A system which users can opt-in to, and which puts the MSISDN passthrough behind an account login would be an improvement. If consumers could then  access their account to get a real time view of tranactions and to cancel subscriptions that would have the potential to be a “game changer”.  A disputes mechanism could also be built in to the system allowing consumers to dispute transactions and receive a refund back to their phone account if the dispute was resolved in their favour.

Lateral Corp say” DCB represents the payment method with potentially the highest protection to customers, in comparison to credit card-based systems”. Potential is the operative word here! As currently implemented, Payforit is insecure and allows numerous fraudulent services to operate with impunity.

The Empello submission makes these points in relation to PIN flow:

  • Recent data presented by Empello at the Global Carrier Billing conference shows that PIN does not necessarily prevent Payments Fraud, as App Malware has now evolved to automatically read and submit PINs without any user interaction.
  • The internal security of PIN systems is questionable given recent cases in one European country where it was shown that there have been multiple security breaches

I don’t accept the argument that, because a measure may not be 100% effective, it is a reason not to employ it. However Phone-paid Services have been a vehicle of choice for fraudsters for many years.  Many of the “services” currently on offer are a cynical attempt to exploit the current vulnerabilities of the system. The proposed Special conditions will defeat most of the exploits currently being used, but there is no doubt that attempts will be made to circumvent these measures. The industry needs to take fraud prevention much more seriously.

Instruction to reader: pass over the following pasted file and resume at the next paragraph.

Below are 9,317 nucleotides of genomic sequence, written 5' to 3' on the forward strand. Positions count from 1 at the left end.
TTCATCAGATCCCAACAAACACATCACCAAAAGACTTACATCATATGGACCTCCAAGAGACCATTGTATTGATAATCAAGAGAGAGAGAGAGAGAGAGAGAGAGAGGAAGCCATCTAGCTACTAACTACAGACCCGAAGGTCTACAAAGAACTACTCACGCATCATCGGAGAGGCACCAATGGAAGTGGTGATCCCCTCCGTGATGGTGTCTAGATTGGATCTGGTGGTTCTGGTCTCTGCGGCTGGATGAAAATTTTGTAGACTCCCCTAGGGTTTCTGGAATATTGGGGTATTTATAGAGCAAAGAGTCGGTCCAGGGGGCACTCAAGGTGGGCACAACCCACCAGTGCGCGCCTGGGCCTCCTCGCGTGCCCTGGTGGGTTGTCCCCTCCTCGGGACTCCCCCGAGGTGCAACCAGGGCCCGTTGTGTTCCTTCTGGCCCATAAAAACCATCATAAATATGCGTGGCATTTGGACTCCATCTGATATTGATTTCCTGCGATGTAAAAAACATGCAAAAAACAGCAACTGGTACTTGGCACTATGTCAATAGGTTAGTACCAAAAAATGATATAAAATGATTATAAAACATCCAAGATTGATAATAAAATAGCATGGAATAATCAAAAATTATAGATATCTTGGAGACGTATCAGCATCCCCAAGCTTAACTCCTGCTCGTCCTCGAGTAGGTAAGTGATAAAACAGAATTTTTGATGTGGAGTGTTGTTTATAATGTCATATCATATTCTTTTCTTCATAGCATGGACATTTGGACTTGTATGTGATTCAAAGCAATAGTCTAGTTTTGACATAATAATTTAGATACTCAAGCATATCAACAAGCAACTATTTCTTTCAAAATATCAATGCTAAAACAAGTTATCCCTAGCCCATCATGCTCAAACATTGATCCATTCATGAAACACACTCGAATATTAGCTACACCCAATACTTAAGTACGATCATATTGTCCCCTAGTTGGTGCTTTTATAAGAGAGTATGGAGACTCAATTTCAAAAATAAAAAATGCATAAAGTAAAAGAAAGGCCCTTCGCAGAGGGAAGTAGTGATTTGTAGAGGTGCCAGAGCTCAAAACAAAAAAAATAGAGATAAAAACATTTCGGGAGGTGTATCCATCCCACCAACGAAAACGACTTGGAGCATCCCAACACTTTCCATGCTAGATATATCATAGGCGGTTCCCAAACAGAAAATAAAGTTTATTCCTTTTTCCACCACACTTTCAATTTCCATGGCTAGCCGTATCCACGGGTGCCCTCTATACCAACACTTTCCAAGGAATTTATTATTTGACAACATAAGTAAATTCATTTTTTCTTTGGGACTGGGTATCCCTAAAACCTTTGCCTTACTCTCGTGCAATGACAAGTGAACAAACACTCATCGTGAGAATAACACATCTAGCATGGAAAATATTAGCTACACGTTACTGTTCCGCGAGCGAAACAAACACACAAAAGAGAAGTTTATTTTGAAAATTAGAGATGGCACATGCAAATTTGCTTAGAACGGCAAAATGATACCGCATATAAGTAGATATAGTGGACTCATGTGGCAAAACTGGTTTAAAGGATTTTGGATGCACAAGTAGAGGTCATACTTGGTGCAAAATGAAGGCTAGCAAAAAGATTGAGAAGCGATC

There is a danger that as has happened before, these Special conditions are “too little and too late”.

In its response to the initial consultation, Lateral sought to minimise the incidence of fraud in DCB transactions by saying:
If the Carrier Billing industry thinks it has a fraud problem, we should be aware that it is miniscule compared to other types of on-line fraud, which amounts to 1.5 trillion dollars each year.

However the transaction value handled by Carrier Billing is also miniscule. If the credit card industry had a percentage of fraudulent transactions equal to that of Direct Carrier Billing, the losses would be horrendous and unsustainable, especially, as unlike DCB, the credit card companies can’t force consumers to bear the costs of their negligence in failing to actively address issues of fraud.

Q2. Do you agree with our proposed approach that the proposed Special conditions be applied to all phone-paid subscription services to create clarity and certainty for providers of subscription services, with any additional requirements under other Special conditions not being replicated in the proposed conditions?